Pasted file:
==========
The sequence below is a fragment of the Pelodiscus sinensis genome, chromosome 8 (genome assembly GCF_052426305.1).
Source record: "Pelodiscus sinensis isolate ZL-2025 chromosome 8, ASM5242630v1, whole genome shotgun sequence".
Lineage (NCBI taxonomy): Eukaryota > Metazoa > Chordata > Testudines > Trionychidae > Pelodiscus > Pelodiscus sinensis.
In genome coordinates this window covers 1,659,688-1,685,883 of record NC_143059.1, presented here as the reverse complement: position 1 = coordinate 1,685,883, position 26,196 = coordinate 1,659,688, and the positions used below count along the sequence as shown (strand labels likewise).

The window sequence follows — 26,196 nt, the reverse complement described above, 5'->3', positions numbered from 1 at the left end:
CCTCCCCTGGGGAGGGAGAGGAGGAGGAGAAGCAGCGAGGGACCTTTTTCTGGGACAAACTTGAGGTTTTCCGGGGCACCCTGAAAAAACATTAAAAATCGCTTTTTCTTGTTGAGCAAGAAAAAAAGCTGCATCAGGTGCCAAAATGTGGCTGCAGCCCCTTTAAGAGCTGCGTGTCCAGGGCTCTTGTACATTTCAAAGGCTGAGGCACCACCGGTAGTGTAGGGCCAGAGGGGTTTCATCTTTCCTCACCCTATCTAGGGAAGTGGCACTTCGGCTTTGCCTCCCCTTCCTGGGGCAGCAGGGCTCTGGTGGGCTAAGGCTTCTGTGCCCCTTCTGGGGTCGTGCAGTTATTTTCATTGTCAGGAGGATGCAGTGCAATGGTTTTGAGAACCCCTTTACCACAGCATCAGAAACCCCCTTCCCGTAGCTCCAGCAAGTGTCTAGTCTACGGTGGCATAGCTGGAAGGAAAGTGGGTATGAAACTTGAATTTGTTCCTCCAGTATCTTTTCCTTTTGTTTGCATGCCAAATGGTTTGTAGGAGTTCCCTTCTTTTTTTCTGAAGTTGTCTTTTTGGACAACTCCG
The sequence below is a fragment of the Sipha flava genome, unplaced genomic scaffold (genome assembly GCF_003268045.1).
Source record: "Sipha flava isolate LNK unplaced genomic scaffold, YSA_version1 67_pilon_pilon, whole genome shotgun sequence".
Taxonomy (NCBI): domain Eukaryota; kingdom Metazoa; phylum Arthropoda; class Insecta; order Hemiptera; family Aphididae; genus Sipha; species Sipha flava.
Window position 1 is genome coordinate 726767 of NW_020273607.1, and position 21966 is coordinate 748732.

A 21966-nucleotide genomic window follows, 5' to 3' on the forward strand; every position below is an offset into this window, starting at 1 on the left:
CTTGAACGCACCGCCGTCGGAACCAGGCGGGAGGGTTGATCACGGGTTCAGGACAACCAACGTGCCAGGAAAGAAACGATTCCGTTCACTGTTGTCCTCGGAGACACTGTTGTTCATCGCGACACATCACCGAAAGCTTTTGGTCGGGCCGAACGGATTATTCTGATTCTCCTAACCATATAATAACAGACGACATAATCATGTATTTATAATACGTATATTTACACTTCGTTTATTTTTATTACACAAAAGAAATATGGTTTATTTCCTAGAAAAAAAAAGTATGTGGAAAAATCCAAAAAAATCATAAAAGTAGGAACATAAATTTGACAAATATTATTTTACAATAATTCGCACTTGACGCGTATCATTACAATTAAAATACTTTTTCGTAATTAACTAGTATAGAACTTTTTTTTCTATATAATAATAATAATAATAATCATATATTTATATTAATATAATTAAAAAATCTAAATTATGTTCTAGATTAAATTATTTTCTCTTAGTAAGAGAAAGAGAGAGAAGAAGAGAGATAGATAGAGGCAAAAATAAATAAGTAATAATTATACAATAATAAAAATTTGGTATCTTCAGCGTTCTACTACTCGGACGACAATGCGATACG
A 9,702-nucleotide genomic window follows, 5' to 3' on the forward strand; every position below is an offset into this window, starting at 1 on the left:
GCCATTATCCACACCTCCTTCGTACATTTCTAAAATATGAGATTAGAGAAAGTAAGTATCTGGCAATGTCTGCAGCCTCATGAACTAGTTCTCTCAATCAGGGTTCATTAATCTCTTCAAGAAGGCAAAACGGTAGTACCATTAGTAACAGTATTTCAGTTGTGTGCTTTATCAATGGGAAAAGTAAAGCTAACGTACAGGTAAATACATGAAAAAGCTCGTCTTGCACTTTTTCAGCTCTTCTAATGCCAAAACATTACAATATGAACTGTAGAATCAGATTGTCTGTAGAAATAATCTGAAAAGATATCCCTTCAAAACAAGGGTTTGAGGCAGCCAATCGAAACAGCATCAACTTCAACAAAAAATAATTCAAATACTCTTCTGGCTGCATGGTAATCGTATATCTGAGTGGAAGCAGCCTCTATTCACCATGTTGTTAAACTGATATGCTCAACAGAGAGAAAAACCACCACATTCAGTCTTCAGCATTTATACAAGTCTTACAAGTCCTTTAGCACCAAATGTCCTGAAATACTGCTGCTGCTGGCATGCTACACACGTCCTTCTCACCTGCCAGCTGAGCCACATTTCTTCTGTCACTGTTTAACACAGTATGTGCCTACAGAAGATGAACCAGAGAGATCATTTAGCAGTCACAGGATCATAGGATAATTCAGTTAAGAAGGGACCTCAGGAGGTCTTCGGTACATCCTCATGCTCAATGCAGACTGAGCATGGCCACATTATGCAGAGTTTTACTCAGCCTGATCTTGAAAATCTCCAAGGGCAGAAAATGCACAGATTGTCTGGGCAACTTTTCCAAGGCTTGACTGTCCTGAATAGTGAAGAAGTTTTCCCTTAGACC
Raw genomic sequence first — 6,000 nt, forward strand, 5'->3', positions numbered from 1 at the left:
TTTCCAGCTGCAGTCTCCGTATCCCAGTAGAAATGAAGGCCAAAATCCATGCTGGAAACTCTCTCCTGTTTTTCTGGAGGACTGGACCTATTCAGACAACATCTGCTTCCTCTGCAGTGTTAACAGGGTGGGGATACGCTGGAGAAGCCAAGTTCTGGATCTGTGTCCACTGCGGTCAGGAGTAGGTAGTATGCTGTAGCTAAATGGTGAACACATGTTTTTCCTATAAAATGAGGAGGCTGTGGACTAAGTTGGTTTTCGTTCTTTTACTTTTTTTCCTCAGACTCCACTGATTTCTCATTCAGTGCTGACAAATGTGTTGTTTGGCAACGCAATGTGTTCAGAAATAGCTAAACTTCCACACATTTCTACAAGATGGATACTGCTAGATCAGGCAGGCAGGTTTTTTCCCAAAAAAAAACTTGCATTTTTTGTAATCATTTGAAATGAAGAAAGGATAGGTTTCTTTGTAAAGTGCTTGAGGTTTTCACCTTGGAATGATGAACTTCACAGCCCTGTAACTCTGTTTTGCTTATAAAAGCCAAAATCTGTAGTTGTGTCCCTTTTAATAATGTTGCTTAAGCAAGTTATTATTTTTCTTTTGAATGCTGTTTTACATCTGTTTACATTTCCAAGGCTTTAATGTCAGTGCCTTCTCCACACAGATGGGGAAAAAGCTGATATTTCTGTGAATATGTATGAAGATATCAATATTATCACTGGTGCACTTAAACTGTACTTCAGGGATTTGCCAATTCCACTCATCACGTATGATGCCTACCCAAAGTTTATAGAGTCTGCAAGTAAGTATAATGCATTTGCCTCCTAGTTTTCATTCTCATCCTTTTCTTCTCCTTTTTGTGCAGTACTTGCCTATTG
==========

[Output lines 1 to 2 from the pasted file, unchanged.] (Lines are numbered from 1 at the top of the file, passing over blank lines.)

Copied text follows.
The sequence below is a fragment of the Pelodiscus sinensis genome, chromosome 8 (genome assembly GCF_052426305.1).
Source record: "Pelodiscus sinensis isolate ZL-2025 chromosome 8, ASM5242630v1, whole genome shotgun sequence".